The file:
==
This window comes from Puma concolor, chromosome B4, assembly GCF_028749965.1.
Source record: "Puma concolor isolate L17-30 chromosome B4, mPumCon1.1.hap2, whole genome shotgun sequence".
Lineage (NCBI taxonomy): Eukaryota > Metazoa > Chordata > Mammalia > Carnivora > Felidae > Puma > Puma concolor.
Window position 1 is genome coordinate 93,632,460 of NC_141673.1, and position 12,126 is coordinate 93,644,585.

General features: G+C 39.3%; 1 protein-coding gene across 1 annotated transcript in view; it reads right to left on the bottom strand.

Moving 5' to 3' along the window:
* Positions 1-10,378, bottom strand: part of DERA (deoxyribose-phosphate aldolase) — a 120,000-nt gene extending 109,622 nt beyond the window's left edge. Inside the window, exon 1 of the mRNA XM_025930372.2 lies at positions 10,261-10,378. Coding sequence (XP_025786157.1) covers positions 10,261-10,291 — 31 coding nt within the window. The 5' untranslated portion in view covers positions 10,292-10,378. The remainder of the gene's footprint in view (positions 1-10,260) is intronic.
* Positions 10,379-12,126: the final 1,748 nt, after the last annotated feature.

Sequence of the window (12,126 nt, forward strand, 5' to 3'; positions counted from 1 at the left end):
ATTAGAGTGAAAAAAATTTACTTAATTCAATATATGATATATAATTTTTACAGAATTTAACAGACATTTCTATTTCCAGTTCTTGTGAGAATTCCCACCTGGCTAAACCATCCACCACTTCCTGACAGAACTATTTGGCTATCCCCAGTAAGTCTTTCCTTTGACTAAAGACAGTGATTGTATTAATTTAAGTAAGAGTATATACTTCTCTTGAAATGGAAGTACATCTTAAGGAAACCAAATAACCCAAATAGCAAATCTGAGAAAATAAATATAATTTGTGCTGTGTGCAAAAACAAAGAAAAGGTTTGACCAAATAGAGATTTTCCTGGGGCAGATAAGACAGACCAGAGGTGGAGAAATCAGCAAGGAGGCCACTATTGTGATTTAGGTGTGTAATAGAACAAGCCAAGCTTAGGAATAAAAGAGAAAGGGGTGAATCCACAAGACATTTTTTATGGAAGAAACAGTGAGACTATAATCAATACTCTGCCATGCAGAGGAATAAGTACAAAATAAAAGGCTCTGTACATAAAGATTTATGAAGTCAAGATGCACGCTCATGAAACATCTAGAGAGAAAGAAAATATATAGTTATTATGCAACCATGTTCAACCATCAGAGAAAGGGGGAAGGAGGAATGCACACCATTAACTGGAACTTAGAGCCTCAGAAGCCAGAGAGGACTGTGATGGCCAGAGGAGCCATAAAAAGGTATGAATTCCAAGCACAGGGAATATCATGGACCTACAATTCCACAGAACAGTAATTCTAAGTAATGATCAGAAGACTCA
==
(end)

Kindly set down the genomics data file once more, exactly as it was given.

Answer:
This window comes from Puma concolor, chromosome B4, assembly GCF_028749965.1.
Source record: "Puma concolor isolate L17-30 chromosome B4, mPumCon1.1.hap2, whole genome shotgun sequence".
Lineage (NCBI taxonomy): Eukaryota > Metazoa > Chordata > Mammalia > Carnivora > Felidae > Puma > Puma concolor.
Window position 1 is genome coordinate 93,632,460 of NC_141673.1, and position 12,126 is coordinate 93,644,585.

General features: G+C 39.3%; 1 protein-coding gene across 1 annotated transcript in view; it reads right to left on the bottom strand.

Moving 5' to 3' along the window:
* Positions 1-10,378, bottom strand: part of DERA (deoxyribose-phosphate aldolase) — a 120,000-nt gene extending 109,622 nt beyond the window's left edge. Inside the window, exon 1 of the mRNA XM_025930372.2 lies at positions 10,261-10,378. Coding sequence (XP_025786157.1) covers positions 10,261-10,291 — 31 coding nt within the window. The 5' untranslated portion in view covers positions 10,292-10,378. The remainder of the gene's footprint in view (positions 1-10,260) is intronic.
* Positions 10,379-12,126: the final 1,748 nt, after the last annotated feature.

Sequence of the window (12,126 nt, forward strand, 5' to 3'; positions counted from 1 at the left end):
ATTAGAGTGAAAAAAATTTACTTAATTCAATATATGATATATAATTTTTACAGAATTTAACAGACATTTCTATTTCCAGTTCTTGTGAGAATTCCCACCTGGCTAAACCATCCACCACTTCCTGACAGAACTATTTGGCTATCCCCAGTAAGTCTTTCCTTTGACTAAAGACAGTGATTGTATTAATTTAAGTAAGAGTATATACTTCTCTTGAAATGGAAGTACATCTTAAGGAAACCAAATAACCCAAATAGCAAATCTGAGAAAATAAATATAATTTGTGCTGTGTGCAAAAACAAAGAAAAGGTTTGACCAAATAGAGATTTTCCTGGGGCAGATAAGACAGACCAGAGGTGGAGAAATCAGCAAGGAGGCCACTATTGTGATTTAGGTGTGTAATAGAACAAGCCAAGCTTAGGAATAAAAGAGAAAGGGGTGAATCCACAAGACATTTTTTATGGAAGAAACAGTGAGACTATAATCAATACTCTGCCATGCAGAGGAATAAGTACAAAATAAAAGGCTCTGTACATAAAGATTTATGAAGTCAAGATGCACGCTCATGAAACATCTAGAGAGAAAGAAAATATATAGTTATTATGCAACCATGTTCAACCATCAGAGAAAGGGGGAAGGAGGAATGCACACCATTAACTGGAACTTAGAGCCTCAGAAGCCAGAGAGGACTGTGATGGCCAGAGGAGCCATAAAAAGGTATGAATTCCAAGCACAGGGAATATCATGGACCTACAATTCCACAGAACAGTAATTCTAAGTAATGATCAGAAGACTCA